Believe it or not, sunglasses are not a modern invention. Many centuries ago, Inuit people wore shades made of walrus ivory with thin slits in them to protect their eyes from the glare of the snow. And the Roman emperor Nero and Chinese judges wore gemstone lenses of smoky quartz to prevent eye contact.
Nowadays, sunglasses are as much a fashion accessory as an eyesight aid and have a wide range of uses, from sports sunglasses to darkened lenses to aid those with a sensitivity to bright lights.
The first sunglasses
Spending all their days under the blazing sun that was reflected off the acres of snow before them, the Inuit people used primitive sunglasses to protect their eyes from the bright light. This helped them when hunting and ensure they did not suffer from snow-blindness, something that can still cause problems for those enjoying winter sports.
In ancient China and Rome, members of the aristocracy and judges would wear sunglasses of polished gems to hide their expression and the first painting of a person wearing shades dates back to 1352.
These early sunglasses could only protect the eyes and the first prescription shades were developed in Italy in 1430. By the 1600s the benefits of sunglasses were widely recognised and in the 18th century James Ayscough began to experiment further with tinted lenses. He believed blue or green lenses could help to correct vision and by the 20th century sunglasses were common as a way to protect the eyes as well as being worn as a fashion statement. In the states they were then commonly known as “Sun Cheaters” and sunglasses were used a lot, not so much for the benefits of eye protection but to mask the identities of celebrities and give them some anonymity in the public domain.
Uses for sunglasses
As medical science advanced and optometrists further understood the dangers of bright light, sunglasses became vital for many people involved in all sorts of activities.
Just as the Inuit people protected their eyes from the snow with ivory shades, modern sports sunglasses perform the same task. Those who participate in winter sports should always wear sports sunglasses to ensure they do not suffer from snow-blindness when on the piste.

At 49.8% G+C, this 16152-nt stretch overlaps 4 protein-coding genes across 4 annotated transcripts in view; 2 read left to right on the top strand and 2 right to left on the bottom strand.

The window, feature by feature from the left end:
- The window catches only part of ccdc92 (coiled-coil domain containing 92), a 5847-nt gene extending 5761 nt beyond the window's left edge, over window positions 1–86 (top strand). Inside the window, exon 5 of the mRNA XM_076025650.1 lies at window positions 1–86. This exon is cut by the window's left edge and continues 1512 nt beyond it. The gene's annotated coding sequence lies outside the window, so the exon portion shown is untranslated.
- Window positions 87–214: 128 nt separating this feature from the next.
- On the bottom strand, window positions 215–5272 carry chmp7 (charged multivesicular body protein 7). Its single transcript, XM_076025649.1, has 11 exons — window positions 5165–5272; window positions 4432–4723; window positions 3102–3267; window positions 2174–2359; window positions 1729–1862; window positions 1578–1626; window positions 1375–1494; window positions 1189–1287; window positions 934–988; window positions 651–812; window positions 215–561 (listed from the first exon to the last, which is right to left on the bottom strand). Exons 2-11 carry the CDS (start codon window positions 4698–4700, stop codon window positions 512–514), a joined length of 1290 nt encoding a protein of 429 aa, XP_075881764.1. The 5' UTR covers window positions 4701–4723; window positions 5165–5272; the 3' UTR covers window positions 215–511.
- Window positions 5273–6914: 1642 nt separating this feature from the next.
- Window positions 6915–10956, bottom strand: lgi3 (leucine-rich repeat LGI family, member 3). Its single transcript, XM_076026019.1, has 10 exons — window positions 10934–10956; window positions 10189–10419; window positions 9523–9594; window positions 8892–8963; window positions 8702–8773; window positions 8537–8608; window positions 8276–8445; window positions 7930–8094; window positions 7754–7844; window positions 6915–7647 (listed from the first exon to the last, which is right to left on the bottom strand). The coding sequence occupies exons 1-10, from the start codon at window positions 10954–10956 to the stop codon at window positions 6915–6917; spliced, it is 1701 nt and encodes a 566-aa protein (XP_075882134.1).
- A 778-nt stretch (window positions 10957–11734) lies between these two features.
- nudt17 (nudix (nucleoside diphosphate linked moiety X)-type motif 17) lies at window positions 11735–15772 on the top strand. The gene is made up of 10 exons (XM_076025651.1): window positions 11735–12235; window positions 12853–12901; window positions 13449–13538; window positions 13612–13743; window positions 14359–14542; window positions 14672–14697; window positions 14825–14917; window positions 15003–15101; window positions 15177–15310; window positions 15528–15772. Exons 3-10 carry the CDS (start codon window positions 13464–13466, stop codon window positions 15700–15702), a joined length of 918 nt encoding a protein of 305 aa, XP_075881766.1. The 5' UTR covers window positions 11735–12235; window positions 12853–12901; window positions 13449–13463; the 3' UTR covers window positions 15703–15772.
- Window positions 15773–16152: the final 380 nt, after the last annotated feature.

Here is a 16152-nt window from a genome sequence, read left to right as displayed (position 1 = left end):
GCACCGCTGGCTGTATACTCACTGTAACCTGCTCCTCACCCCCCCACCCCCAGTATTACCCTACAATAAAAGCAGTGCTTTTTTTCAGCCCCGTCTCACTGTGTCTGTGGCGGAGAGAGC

Players of all other outdoor sports and pastimes will also benefit from wearing sunglasses and prescription sunglasses can correct vision at the same time, meaning sports sunglasses are available to all.
Types of sports sunglasses
Far from the basic blocking of light, modern sports sunglasses feature a special coating to give UV protection and come in many different lens colours. Smoke or grey lenses are a great all-round choice, brown or amber lenses are particularly good for water sports, fishing and hunting, while blue lenses are ideal for people with sensitive eyes. Polarised and mirror lenses are great for sports where glare can be problematic.
The colour of the lens can affect sight and should be taken into consideration, with brown tints increasing contrast but causing some distortion, orange and yellow lenses boosting depth perception and blue shades the best for not distorting colours.
Sports sunglasses can offer UV protection to European standards and tough frames to ensure they won’t break in even the most demanding environments. The lenses should be shatterproof and a strap may be necessary for more active sports. Sunglasses for water sports are also specially adapted to float should they come off and have a vent to prevent fogging.
Benefits of sunglasses
As well as enabling better vision, modern sunglasses can protect the eyes in many other ways. Excessive exposure to light can damage the eyes and the ultraviolet radiation from the sun can cause conditions such as cataracts or even cancer.
Experts advise wearing sunglasses that can block out 99-100% of UVA and UVB light, with wavelengths up to 400nm. Shades that meet this requirement are labeled UV 400 and go above and beyond what it required of the European Union standards.
Having already come a long way, the development of sunglasses continues. Nasa developed incredibly high-tech sunglasses using polarised lenses and gold coatings in strong but comfortable frames to protect the eyes of astronauts and there are shades available back on earth with built-in headphones and music players
A U.S. soldier reaches for the ball during a soccer match with local boys on a field in Baghdad.